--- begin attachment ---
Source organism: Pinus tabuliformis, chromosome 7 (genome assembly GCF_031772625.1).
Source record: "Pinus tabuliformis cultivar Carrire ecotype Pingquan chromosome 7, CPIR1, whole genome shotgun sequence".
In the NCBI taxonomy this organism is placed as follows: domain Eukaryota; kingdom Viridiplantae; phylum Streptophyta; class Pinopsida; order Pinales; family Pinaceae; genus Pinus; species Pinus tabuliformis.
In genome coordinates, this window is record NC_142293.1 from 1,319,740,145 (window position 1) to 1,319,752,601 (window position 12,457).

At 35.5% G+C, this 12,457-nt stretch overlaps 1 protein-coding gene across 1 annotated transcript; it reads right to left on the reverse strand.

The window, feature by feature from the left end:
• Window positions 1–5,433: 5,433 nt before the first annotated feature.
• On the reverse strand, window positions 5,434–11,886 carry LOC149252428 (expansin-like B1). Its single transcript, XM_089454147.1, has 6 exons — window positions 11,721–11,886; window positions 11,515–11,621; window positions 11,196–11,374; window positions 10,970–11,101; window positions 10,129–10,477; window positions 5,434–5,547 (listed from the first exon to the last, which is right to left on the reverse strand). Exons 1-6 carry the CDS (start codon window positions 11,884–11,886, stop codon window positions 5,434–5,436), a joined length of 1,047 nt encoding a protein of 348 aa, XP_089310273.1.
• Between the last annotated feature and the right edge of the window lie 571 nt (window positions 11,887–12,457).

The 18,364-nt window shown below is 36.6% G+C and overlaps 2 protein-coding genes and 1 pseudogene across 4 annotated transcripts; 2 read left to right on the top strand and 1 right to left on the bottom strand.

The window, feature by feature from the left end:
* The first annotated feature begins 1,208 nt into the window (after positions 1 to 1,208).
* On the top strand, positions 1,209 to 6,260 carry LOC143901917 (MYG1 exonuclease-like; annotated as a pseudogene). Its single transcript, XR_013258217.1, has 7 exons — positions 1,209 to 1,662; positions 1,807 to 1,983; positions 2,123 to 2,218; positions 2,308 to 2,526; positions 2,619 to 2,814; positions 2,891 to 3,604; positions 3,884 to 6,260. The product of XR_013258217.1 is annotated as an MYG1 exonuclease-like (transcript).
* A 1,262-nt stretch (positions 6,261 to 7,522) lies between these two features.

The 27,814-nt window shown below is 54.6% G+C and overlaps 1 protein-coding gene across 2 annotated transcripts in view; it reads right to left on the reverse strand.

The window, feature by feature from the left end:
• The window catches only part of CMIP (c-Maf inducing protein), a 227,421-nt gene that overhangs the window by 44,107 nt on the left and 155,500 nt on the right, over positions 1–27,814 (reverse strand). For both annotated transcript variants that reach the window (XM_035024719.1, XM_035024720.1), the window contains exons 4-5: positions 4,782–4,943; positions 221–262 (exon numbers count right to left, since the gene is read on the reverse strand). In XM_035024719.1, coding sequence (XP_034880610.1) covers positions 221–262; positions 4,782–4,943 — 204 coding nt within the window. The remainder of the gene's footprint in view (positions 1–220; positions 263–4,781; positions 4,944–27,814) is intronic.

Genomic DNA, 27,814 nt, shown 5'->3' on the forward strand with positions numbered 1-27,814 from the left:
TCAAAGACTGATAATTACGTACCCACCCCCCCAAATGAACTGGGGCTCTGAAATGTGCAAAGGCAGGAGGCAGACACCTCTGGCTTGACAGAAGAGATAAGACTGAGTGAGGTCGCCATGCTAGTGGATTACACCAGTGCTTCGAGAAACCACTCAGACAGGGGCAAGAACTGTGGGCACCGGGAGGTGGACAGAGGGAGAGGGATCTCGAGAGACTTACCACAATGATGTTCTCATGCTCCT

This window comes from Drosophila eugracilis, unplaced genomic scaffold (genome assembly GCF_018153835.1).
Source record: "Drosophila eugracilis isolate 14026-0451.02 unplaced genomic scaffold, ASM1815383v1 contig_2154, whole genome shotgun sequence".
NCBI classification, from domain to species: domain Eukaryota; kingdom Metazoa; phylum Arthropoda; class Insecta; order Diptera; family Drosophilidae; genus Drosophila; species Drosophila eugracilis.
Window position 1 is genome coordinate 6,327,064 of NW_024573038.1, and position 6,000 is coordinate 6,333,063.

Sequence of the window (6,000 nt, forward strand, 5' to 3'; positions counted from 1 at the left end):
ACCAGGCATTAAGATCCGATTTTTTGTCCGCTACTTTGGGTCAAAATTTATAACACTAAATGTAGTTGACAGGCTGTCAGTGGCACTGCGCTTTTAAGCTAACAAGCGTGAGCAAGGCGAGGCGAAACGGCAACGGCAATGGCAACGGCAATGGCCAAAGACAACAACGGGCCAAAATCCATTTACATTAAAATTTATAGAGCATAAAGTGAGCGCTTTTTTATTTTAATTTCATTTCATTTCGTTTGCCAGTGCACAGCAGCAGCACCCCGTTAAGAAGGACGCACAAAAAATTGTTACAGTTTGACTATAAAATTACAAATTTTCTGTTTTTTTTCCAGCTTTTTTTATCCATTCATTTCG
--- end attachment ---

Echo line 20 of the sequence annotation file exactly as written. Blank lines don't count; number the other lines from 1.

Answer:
This window comes from Drosophila eugracilis, unplaced genomic scaffold (genome assembly GCF_018153835.1).